July 21 – 26 , 2019, Dagstuhl Seminar 19301

Secure Composition for Hardware Systems


Divya Arora (Intel – Santa Clara, US)
Ilia Polian (Universität Stuttgart, DE)
Francesco Regazzoni (University of Lugano, CH)
Patrick Schaumont (Virginia Polytechnic Institute – Blacksburg, US)

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List of Participants
Shared Documents
Dagstuhl Seminar Schedule [pdf]


The goal of this Dagstuhl Seminar is to establish a common understanding of principles and techniques that can facilitate composition and integration of hardware systems to achieve specified security guarantees. Theoretical foundations of secure composition have been laid out in the past, but they are limited to software systems. New and unique security challenges arise when a real system composed of a range of hardware components, including application-specific blocks, programmable microcontrollers, and reconfigurable fabrics, is put together. For example, these components may have different owners, different trust assumptions and may not even have a common language to describe their security properties to each other. Physical and side-channel attacks that take advantage of various physical properties to undermine a system’s security objectives add another level of complexity to the secure composition problem. Moreover, practical hardware systems include software of tremendous size and complexity, and hardware-software interaction can create new security challenges.

The seminar will consider secure composition both from a pure hardware perspective, where multiple hardware blocks are composed in, e.g., a system on chip (SoC), and from a hardware-software perspective where hardware is integrated within a system that includes software. Examples of relevant research questions are:

  • What are relevant security properties for hardware-software systems and their parts? This inclu-des properties at different abstraction levels, from hardware to software, system, and application.
  • What models and description languages are useful for the formalization of security properties?A central question is how to make interoperable formalisms for different abstraction levels.
  • Which protocol-level secure composition methods are applicable in hardware domain? Can we apply the existing theory of “universally composable security” to hardware-software systems?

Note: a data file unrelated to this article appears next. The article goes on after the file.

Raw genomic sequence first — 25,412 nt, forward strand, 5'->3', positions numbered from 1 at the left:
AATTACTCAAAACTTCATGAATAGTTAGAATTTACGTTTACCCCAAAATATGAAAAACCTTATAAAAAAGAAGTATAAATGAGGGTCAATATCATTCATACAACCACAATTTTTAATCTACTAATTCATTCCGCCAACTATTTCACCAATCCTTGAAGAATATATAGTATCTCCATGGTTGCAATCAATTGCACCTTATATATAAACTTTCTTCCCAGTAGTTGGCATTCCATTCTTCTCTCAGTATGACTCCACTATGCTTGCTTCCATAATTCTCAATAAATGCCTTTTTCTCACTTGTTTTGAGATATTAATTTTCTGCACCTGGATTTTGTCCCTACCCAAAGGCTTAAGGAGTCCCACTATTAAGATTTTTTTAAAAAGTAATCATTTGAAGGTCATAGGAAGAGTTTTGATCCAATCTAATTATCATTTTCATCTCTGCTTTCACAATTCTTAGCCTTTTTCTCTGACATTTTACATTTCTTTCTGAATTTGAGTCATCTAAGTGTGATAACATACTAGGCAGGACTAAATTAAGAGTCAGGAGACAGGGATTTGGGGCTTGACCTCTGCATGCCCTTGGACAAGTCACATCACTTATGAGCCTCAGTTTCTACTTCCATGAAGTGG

• Can trust start in software, or are hardware roots and anchors of trust indispensable? If extra hardware is used, does it suffice to have dedicated “root of trust” modules for, e.g., key storage, or do we need to re-design major parts of the system’s mission hardware with security in mind?
  • Who owns the security of a system’s hardware (e.g., secret keys), and who drives security? How and why would component designers, hardware architects, software developers, etc. collaborate?
  • Under what circumstances is security additive, and how can this be proven and validated? How can we know that different countermeasures strengthen, or at least do not contradict, each other?
  • How can existing hardware fulfill expectations and idealistic assumptions of protocols? How can we verify that available hardware indeed fulfills protocol-level requirements (e.g., perfect random number generation) and does not compromise security by implementation weaknesses?
  • How to counter possible loss of security due to the abstraction of hardware components? Can we develop the notion of “secure abstraction”, which enforces that no security vulnerability will be added during system design by implementation details invisible on more abstract level?

The seminar will bring together researchers and industry practitioners from fields that have to deal with secure composition: secure hardware architectures, hardware-oriented security, applied cryptography, test and verification of security properties. By involving industrial participants, we hope to get insights on real-world challenges, heuristics, and methodologies employed to address them and initiate a discussion towards new solutions.

Motivation text license
  Creative Commons BY 3.0 DE
  Arora Divya, Ilia Polian, Francesco Regazzoni, and Patrick Schaumont


  • Hardware
  • Security / Cryptology


  • Secure composition
  • Hardware-oriented security
  • Secure architectures
  • Physical attacks and countermeasures


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